This would be paid for by halting some tax decreases that were passed in 2013. Instead of lowering the tax rate to 5.25% on households making income over $200,000, the governor wants to keep that tax rate at 5.499%. He would also like to cancel the tax rate decrease on corporate incomes.

Governor Cooper points out that North Carolina teacher salaries are below the national average. He says that with federal tax cut legislation, there is no longer a pressing need for all of North Carolina’s scheduled tax cuts to take effect.


Republican legislative leaders are wary of canceling tax decreases, pointing out that this would really be a tax increase for those who were scheduled to receive them. They say that they would like to help teachers, too, and are looking at using state money for one-time bonuses. Some legislators charge that the governor is using this issue as a political stunt in an election year.


Whatever legislators pass in the budget bill, it is subject to Governor Cooper’s veto.


Do you think that scheduled tax decreases should be stopped in order to give North Carolina teachers a raise of 8%?


Energy Issues Fueling Disagreement in North Carolina


From a natural gas pipeline to offshore drilling, energy issues are a top concern for North Carolina’s elected officials in early 2018.


The Atlantic Coast Pipeline has been a contentious issue since the proposal to extend it through North Carolina was announced. Environmentalists attacked it as being harmful to the environment, while business groups and unions supported the pipeline for its job-creating potential. North Carolina regulators recently approved permits allowing pipeline construction can begin, but this move spurred further controversy in the Tar Heel State.


On the same day state regulators approved permits for the pipeline, Gov. Roy Cooper, a Democrat, announced that the companies behind the pipeline were setting up a $57.8 million fund for the state to use for environmental and renewable energy projects. Republican legislators charged that this was a “slush fund” given in exchange for state approval, something the governor denied. The legislators then passed a bill, later signed by Gov. Cooper, re-directing the money put in this fund to be used for schools along the pipeline’s path.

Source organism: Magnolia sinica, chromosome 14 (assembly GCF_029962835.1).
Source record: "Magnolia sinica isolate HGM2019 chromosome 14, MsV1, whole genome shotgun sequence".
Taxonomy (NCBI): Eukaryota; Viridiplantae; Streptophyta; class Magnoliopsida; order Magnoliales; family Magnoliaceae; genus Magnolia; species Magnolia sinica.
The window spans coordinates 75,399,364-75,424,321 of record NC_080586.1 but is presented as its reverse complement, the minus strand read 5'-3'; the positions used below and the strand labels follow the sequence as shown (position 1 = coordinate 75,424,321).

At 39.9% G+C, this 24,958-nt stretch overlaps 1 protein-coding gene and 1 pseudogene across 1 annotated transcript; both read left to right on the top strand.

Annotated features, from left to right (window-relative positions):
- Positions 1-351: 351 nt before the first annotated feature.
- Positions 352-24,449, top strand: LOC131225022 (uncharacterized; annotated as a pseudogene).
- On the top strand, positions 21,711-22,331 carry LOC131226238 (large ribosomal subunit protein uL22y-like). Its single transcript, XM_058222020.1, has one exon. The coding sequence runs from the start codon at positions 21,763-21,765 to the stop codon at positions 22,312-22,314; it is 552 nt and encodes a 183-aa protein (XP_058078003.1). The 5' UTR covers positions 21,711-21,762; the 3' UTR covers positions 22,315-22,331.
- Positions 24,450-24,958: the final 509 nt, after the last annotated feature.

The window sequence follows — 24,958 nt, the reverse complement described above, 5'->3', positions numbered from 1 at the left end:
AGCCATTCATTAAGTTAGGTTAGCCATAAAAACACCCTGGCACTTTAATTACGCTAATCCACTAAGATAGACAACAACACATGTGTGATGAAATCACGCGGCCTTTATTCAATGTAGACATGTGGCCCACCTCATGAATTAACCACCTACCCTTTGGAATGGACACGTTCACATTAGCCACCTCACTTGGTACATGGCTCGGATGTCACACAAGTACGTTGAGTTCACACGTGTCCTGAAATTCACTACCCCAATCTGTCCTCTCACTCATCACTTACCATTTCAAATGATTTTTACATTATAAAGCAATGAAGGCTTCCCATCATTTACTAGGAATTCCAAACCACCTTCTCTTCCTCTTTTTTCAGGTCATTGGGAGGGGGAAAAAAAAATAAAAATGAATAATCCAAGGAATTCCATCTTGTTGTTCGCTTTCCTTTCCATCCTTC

Legislators are continuing to raise issues about whether Gov. Cooper acted properly. They note that he owns property along the path of the pipeline, although the governor has said he would not profit directly from any state funds related to building it. The chairman of the Senate Rules Committee is calling for an investigation into the governor’s role in setting up the $58 million fund. Regulators deny that their decision to approve the pipeline was linked to the agreement brokered by the governor to establish the fund.


While Gov. Cooper supports moving ahead with a natural gas pipeline through the state, he is fighting efforts to allow oil and natural gas production off of North Carolina’s coast. Earlier this year, the Trump Administration revealed an offshore energy plan that would permit oil and gas exploration in North Carolina’s coastal waters. Attorney General Josh Stein as well as some local and state lawmakers also oppose this plan.


The final decision on offshore drilling rests with the federal government. Interior Secretary Ryan Zinke has already exempted Florida from the areas where offshore drilling would be allowed. If the final federal plan includes North Carolina, Gov. Cooper has vowed to sue to stop it.


Do you think energy companies gave Gov. Cooper a “slush fund” in return for the state approving the Atlantic Coast Pipeline? Do you support offshore oil and natural gas production off of North Carolina’s coast?


Northam Inaugural Features Promises on Obamacare, Abortion, and Gun Control


On Saturday, January 13, Ralph Northam took office as Governor of the Commonwealth of Virginia. He did not waste any time in discussing hot-button issues. His inaugural address touched on three issues that will be hotly contested during this year’s session of the Virginia General Assembly – Obamacare expansion, access to abortion, and gun control.


Here is what he had to say on these topics when he addressed the inauguration crowd:


  • Obamacare: “It is past time for us to step forward together and expand Medicaid to nearly 400,000 Virginians who need access to care.”


  • Abortion: “We should also resolve together today to refrain from any effort to curtail a woman’s constitutional right to make her own decisions about her health.”